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‘Fantastick’ Time: Voice Students to Present Annual Musical

The masked Jared Werlein listens to Elio Bucky’s operatic orders during a run through of, “The Fantasticks,” on Friday, Aug 2, 2019 in McKnight Hall. ALEXANDER WADLEY/STAFF PHOTOGRAPHER

Something fantastic is coming out of the School of Music Voice Program — or rather, something Fantastick.

In one of the last few performances of the Voice Program’s season, students will premiere their production of Tom Jones’ musical The Fantasticks at 6 p.m. Wednesday, August 7 in McKnight Hall.

The Fantasticks, which first premiered in 1960 and ran off-Broadway for 42 years, is the story of two feuding families, and a young man and woman from each side who fall in love. However, this is no ordinary Romeo and Juliet tale; in this case, the feud is actually manufactured by the two lovers’ fathers, who are actually good friends, in order to get the two together.

The Voice Program puts on one musical every season; generally, they are unique departures from the operatic and classical music that students sing in most of their other performances and recitals.

“Musicals are generally lighter in style and a lot closer to pop music,” said Donna Gill, head voice coach and coordinator of voice scheduling.

The music in the show is in the style of classic show tunes from the Golden Age of musical theater. A small ensemble of instrumental students will be playing the score.

Along with the two lovers and their fathers, the cast also includes a narrator who doubles as the character El Gallo, and a character called The Mute, who is also a wall that stands between the property of the two families. The Mute is aptly named, as he does not speak or sing a single word during the entire show.

This presents a special challenge to Sebastian Armendariz, who plays The Mute, because he must rely almost exclusively on his physicality to convey his thoughts, emotions and character. As a voice student, the physical aspect of a role is not one he usually considers, but has found playing The Mute to be an enlightening experience.

“I want to make my living and my career off of singing, and it’s a really telling exercise for me,” Armendariz said. “What can you do if you take away your voice? And it turns out, I can do a lot, which is really fun.”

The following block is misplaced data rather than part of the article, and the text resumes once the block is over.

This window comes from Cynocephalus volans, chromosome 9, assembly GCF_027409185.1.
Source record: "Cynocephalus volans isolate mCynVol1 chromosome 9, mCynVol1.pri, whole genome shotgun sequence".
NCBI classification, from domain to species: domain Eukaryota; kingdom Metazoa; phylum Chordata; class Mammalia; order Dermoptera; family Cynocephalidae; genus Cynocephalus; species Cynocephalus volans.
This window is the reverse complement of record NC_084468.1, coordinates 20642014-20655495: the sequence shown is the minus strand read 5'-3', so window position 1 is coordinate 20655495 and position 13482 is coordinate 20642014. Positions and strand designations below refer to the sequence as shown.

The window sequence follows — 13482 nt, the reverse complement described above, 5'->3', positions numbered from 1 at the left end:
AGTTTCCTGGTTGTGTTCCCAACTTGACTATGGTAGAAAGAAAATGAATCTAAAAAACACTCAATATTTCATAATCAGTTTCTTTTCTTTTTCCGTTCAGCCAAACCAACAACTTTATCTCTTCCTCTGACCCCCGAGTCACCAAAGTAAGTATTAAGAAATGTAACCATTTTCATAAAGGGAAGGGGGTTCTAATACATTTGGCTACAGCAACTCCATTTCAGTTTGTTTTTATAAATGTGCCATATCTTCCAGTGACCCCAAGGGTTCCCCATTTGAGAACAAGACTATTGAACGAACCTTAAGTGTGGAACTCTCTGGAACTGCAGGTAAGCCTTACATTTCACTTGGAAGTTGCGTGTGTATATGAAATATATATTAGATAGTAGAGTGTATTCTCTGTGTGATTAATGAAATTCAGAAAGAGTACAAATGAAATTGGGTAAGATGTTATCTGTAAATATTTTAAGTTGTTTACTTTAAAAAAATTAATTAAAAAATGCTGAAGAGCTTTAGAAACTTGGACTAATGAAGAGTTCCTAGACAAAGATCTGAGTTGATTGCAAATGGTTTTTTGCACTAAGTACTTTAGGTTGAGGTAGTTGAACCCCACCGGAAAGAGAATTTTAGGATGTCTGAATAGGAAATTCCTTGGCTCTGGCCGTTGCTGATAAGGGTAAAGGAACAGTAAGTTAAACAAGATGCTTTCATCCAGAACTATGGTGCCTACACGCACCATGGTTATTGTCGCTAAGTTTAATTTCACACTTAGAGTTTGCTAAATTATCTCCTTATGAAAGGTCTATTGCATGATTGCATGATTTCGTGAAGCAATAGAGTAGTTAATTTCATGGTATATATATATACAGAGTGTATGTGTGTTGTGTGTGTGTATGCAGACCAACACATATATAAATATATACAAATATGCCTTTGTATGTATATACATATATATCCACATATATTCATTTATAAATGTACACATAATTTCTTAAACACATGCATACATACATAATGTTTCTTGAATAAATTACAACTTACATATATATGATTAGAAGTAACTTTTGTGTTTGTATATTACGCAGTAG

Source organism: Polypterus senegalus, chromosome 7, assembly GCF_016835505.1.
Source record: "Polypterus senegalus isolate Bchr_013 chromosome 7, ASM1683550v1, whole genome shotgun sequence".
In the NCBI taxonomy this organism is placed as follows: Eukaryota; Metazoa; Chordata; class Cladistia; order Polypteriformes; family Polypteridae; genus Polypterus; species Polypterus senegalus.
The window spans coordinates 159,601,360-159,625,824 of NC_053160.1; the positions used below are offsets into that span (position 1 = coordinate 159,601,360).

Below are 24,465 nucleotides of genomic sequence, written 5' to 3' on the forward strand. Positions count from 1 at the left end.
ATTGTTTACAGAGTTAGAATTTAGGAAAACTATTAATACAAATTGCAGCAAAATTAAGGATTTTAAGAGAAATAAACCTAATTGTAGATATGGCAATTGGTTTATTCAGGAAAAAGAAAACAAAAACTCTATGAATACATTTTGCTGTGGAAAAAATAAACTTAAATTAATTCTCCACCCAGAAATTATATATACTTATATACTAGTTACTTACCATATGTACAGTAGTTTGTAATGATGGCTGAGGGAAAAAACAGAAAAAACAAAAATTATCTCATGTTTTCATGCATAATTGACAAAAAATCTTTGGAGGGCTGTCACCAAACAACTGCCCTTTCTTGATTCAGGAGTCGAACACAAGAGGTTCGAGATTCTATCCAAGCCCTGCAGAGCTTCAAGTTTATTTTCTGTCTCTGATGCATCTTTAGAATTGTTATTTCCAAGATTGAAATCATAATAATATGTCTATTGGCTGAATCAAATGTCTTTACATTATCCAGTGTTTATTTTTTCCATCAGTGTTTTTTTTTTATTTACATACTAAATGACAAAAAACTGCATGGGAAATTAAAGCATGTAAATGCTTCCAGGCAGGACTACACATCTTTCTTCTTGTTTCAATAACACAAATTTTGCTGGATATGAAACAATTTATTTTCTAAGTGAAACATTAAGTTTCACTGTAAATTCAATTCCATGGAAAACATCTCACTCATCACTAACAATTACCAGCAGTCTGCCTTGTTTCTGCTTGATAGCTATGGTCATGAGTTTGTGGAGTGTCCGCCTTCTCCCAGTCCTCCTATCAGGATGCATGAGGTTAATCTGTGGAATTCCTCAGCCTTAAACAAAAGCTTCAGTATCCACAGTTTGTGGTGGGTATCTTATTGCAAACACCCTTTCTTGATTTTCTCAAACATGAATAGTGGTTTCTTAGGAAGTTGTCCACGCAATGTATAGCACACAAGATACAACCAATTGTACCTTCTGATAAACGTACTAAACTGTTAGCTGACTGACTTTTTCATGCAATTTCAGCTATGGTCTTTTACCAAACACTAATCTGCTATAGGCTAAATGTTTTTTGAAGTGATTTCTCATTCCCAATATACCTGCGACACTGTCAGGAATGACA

The other students cast in the show are Elio Bucky, Luke Sutliff, Jared Werlein, Merissa Beddows and Adam Catangui.

The show takes some inspiration from Shakespeare — while the two lovers are akin in some ways to Romeo and Juliet, having a person play a wall is a reference to A Midsummer Night’s Dream.

The musical is meta; several of the characters are aware that they are in a play, and due to the story’s almost-cyclical nature, they seem to know that they have done it all many times before — they know what is going to happen before the other characters do. In some ways, The Fantasticks is a theater piece about theater pieces.

“This story, this piece of work, really explores metaphor, and what are the logical conclusions of metaphor — how does metaphor function, how far can we push metaphor?” Armendariz said. “It really asks deep questions of us. How do we handle our past? How do we handle love and heartbreak? And how do we confront the fact that metaphors can only go so far, and that eventually the lived experience is maybe the most valuable?”

Though the cast is small and the set is minimal, this musical explores those thought-provoking questions and more.

The show will have two performances: one tonight, and another Thursday, also at 6 p.m. in McKnight. Seating is limited for both shows.

“If you’re a fan of theater or musical theater, or have even seen the show before, I think you’re going to have a fantastic time,” Armendariz said. “At the same time, if you’re someone who is completely new to theater, and you’re curious enough, I think it will still grip you. I think the story and the characters and the music will still entertain and ignite curiosity.”
Tags : FantastickMcKnight HallSchool of Music Voice ProgramThe ArtsVoice Program
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The author Julia Arwine

Julia Arwine is a rising junior at Miami University in Ohio, where she studies journalism and interactive media studies. She will be covering the School of Music this summer. Julia’s three main ambitions in life are to write for National Geographic, to be a chef and to own a sheep farm in Scotland — not necessarily in that order.

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